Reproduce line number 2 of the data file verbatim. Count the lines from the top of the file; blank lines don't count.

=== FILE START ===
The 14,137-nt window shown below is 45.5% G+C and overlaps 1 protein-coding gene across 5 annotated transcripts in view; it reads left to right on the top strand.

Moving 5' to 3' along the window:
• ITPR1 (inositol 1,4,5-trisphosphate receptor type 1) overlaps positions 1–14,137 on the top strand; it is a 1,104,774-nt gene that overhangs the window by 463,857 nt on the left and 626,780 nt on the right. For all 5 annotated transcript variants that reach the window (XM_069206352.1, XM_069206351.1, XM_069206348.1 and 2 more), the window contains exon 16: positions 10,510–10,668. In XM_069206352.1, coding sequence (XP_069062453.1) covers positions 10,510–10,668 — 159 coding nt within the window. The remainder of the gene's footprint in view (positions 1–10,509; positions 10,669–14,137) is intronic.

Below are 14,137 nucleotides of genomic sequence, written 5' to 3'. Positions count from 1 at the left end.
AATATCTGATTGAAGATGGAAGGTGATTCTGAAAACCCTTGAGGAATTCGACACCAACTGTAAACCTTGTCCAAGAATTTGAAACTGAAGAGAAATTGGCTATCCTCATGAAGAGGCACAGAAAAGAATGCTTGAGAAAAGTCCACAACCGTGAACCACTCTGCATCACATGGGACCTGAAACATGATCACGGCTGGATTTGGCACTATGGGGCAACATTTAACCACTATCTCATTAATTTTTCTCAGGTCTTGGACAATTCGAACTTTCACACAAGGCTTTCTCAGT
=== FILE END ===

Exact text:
Moving 5' to 3' along the window: